For example, the amendment would allow employers to exclude maternity care for unmarried women if they believe premarital sex is immoral.
And given the sweeping nature of the amendment's "moral convictions" standard, it's hard to see what would prevent your boss from waking up one morning and deciding to drop coverage for end-of-life care, or vaccinations or anything else he'd developed a moral aversion to.
Indeed, it seems likely that companies would be able to whittle coverage down to a few basic services simply on the grounds that someone in charge finds the expense of a more comprehensive plan morally offensive.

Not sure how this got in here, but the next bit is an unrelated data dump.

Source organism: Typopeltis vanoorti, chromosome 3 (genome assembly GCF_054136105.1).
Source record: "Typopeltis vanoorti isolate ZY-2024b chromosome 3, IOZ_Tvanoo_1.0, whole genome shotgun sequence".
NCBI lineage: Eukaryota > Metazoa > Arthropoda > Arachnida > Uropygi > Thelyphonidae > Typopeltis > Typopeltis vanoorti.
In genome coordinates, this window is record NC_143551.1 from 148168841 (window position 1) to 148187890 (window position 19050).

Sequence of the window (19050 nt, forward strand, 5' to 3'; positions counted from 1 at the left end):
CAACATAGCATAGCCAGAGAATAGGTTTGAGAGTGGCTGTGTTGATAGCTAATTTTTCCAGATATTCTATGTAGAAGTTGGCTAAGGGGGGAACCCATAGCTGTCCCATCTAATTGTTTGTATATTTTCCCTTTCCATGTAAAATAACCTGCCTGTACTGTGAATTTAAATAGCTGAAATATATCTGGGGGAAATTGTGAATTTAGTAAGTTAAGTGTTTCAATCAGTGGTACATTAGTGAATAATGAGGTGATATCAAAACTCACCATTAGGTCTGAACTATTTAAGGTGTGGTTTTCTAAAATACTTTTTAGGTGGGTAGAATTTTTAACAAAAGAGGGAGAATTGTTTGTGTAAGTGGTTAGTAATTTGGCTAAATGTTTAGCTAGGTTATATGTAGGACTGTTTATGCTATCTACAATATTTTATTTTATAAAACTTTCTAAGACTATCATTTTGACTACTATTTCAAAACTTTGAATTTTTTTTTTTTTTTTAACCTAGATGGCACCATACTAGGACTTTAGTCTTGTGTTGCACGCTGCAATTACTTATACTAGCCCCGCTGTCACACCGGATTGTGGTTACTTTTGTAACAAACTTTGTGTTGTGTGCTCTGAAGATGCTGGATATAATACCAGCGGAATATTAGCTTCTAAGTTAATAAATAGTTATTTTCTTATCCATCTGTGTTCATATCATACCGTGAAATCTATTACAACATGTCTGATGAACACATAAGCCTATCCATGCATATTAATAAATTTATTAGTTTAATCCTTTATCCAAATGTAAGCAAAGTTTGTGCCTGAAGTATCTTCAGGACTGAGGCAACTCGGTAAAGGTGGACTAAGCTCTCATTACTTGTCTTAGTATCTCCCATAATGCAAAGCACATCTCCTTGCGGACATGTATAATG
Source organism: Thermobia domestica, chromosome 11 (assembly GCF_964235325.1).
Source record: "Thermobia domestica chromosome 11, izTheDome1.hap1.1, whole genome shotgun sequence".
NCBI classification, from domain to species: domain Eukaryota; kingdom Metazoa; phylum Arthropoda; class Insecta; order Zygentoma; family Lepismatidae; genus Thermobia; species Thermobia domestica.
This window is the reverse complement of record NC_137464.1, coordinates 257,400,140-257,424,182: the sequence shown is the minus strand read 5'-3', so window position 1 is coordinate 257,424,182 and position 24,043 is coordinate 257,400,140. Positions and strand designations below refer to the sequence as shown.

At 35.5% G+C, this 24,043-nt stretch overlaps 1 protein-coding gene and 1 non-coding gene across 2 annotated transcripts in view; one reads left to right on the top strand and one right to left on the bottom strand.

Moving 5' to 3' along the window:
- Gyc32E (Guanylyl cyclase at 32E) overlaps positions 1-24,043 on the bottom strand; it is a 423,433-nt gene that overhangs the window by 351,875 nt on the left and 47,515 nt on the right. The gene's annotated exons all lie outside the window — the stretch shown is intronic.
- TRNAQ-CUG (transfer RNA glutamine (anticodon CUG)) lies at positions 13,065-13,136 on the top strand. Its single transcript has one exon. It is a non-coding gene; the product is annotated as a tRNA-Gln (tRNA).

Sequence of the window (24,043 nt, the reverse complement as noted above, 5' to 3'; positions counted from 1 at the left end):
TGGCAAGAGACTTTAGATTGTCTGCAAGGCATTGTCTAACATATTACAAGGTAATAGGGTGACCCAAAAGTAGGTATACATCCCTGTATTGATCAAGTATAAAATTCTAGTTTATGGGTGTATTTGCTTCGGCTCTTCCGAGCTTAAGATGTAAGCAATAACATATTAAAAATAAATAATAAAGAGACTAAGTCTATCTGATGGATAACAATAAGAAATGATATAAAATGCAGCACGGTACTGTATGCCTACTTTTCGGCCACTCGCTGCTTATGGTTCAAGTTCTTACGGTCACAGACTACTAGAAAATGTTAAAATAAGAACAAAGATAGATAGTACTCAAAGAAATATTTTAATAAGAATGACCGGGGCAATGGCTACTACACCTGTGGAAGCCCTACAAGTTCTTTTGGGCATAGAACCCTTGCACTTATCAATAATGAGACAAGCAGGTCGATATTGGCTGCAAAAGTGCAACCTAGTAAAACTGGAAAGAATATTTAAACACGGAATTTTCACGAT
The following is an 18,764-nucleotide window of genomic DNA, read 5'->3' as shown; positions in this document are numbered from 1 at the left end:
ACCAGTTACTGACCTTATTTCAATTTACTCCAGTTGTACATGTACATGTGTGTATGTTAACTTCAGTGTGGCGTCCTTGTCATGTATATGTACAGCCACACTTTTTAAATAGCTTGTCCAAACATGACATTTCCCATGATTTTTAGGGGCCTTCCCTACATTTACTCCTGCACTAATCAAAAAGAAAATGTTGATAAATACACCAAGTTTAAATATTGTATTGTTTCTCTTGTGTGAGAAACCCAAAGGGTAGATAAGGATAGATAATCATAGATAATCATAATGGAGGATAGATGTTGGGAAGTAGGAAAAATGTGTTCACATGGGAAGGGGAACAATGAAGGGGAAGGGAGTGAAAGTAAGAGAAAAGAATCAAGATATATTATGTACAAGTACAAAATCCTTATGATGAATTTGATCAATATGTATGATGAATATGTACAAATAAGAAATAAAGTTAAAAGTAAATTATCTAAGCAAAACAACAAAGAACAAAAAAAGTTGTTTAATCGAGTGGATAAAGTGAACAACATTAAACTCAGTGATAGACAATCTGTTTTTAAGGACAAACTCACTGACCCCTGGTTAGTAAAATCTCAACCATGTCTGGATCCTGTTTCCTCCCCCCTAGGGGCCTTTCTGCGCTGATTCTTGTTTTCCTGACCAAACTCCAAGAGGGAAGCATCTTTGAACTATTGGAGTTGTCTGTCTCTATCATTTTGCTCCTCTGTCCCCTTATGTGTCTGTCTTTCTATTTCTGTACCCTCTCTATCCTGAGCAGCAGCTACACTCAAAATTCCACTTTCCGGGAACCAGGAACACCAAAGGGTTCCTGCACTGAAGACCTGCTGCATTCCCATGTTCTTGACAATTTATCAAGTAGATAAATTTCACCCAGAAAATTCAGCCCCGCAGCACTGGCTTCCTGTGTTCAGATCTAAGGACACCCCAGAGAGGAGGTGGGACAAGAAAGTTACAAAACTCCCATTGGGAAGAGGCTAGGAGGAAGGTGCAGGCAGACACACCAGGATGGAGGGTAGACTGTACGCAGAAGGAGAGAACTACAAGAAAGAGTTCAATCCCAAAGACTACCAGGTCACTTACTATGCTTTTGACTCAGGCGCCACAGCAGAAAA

One might think that a (nominally) pro-choice, pro-family planning senator would look at this sort of proposal and dismiss it out of hand.
But one would be wrong.